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Life of a Law Student, University of Houston Law Center

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A Good Summer to be a 2L, oh wait…. I’m not a 2L

By: Luke Gilman | Other Posts by
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In kind of a reverse-faustian bargain, the apparently hellish conditions that are driving seasoned associates out of the biglaw grind in droves is precisely what makes those firms in need of fresh meat. Enter the 2L… BigLaw will be on its best (as in least soul-obliterating) behavior his summer.

Wall Street Journal Law Blog: 2007: More Hours, More Revenue, Lots More Associates

Managing partners are bullish on revenues, with most expecting revenues to increase by at least five percent. The revenue, according to the study, will come from — surprise! — more billable hours. Eighty-five percent of the respondents foresee an increase of total hours billed in 2007.
….
Despite the higher salaries, law firms reportedly won’t shy away from hiring associates. Most responders said they’ll be increasing their associate ranks

Wall Street Journal Law Blog: Good Times for 2Ls

Law Blog readers, we put it to you: Has there ever been a better time to be a second-year law student?

Why do we ask? According to an article in the National Law Journal, several of the nation’s top law firms are hiring more summer associates for the upcoming season, with a few bringing aboard significantly greater numbers of would-be lawyers than in years past.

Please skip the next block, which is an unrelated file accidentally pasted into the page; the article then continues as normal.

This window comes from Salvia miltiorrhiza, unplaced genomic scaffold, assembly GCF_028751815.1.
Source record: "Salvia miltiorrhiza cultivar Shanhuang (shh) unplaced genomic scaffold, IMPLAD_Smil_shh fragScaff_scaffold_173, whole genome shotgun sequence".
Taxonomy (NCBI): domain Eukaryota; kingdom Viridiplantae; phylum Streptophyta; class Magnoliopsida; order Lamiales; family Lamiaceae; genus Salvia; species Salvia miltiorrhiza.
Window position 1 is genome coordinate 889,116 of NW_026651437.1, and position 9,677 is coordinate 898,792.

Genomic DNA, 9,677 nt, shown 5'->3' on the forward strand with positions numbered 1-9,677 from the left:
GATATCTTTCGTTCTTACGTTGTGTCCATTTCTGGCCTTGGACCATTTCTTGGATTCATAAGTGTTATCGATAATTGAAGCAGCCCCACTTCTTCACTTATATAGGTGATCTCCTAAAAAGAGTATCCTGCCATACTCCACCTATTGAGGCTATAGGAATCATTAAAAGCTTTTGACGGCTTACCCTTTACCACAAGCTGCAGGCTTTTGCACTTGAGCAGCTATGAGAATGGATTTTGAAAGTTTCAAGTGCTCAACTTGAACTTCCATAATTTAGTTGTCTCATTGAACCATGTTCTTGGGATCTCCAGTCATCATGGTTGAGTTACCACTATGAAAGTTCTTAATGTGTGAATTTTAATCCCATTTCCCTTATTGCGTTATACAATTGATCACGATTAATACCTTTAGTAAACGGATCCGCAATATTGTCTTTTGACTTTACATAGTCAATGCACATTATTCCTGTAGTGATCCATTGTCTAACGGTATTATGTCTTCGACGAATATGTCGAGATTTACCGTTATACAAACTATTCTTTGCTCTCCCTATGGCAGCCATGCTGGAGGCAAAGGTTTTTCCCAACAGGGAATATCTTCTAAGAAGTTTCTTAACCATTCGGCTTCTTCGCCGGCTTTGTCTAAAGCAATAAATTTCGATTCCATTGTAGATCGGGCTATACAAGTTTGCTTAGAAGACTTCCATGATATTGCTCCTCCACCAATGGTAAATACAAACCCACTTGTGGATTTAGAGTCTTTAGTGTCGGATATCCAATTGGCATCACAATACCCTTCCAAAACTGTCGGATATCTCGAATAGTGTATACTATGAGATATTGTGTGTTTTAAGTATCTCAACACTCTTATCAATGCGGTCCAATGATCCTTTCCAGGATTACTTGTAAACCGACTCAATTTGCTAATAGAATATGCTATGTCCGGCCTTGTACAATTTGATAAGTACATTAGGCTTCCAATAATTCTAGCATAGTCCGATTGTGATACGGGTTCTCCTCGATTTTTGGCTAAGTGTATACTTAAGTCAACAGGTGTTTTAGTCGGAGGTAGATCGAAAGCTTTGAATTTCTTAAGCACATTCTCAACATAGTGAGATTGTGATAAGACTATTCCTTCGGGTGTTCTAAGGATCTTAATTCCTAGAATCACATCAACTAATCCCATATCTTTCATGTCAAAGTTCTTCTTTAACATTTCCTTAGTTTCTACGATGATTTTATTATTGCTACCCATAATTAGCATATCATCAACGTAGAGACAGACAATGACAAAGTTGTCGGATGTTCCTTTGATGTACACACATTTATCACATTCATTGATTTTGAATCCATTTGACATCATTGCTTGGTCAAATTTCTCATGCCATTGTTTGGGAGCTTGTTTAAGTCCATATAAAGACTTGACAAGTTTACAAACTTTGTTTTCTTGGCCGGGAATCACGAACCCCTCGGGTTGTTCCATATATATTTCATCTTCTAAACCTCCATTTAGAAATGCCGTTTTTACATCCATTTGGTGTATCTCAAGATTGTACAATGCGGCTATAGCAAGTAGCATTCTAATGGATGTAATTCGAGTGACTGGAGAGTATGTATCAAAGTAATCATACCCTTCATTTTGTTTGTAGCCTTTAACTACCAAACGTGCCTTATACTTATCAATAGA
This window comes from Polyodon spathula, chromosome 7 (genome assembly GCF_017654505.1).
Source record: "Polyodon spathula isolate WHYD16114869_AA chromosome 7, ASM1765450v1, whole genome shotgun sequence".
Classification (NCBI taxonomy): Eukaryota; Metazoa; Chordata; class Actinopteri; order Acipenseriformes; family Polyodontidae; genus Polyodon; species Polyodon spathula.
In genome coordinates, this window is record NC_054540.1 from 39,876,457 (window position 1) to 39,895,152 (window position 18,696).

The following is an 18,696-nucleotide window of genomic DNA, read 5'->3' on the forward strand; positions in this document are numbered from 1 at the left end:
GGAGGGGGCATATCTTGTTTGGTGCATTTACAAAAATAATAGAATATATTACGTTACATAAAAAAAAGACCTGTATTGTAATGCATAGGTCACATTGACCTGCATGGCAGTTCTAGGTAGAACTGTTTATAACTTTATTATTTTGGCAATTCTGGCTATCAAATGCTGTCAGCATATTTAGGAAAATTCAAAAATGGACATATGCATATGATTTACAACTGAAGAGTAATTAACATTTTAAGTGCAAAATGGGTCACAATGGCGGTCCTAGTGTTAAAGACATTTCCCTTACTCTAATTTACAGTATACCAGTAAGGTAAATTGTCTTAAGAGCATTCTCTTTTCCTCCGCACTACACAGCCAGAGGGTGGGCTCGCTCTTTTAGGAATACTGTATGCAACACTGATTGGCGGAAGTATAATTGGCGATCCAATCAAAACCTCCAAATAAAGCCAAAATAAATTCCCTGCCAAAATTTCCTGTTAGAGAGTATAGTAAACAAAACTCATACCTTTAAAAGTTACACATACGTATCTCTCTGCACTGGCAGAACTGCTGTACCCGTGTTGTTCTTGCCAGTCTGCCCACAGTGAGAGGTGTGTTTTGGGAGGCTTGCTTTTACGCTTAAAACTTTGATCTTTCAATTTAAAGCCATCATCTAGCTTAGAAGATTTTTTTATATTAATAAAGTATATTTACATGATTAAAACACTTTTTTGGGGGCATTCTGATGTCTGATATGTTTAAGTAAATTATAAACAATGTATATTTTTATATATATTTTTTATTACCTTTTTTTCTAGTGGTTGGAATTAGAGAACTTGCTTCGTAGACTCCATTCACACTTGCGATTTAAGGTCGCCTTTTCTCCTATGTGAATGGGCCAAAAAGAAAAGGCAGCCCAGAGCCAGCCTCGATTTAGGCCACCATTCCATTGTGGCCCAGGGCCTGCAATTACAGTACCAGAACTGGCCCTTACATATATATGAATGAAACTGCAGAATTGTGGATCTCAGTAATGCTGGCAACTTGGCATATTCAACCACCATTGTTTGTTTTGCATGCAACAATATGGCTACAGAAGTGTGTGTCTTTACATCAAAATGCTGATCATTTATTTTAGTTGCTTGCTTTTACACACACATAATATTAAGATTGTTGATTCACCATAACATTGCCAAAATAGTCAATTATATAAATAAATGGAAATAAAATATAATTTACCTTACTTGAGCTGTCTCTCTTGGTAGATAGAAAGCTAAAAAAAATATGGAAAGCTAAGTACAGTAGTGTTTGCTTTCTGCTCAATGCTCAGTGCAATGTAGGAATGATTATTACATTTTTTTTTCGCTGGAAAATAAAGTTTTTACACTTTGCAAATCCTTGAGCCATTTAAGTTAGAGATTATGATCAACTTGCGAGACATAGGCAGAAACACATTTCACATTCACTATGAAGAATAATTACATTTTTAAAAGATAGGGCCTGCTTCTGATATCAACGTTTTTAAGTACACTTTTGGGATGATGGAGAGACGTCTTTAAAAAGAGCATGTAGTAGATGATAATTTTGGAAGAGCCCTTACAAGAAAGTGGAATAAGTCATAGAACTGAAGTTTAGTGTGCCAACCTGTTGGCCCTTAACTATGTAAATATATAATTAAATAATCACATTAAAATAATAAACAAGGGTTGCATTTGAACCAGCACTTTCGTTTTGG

Take Kirkland & Ellis. The firm is boosting its summer associate ranks by 19.9% in 2007, to a total of 229 students, says the NLJ. Skadden, Arps, Slate, Meagher & Flom, the 1,915-attorney New York firm, says it’s expecting 292 summer associates, an increase of 35.2% compared with 2006. “We had a great recruiting year, we have lots of work and there’s room for everyone,” said Carol Sprague, legal hiring director at Skadden.

I’m still undecided whether I think the dismal retention rate is a real problem in the profession or something that’s perhaps necessary. Since a J.D. does not, as yet, immediately confer much if any of the practical skills necessary to be a lawyer, a case can be made that the firms are a boot camp of sorts – not something anyone would gladly tolerate in the long term but a rite of passage both enabling and making necessary the churn-and-burn mentality that eventually sends seasoned associates elsewhere.

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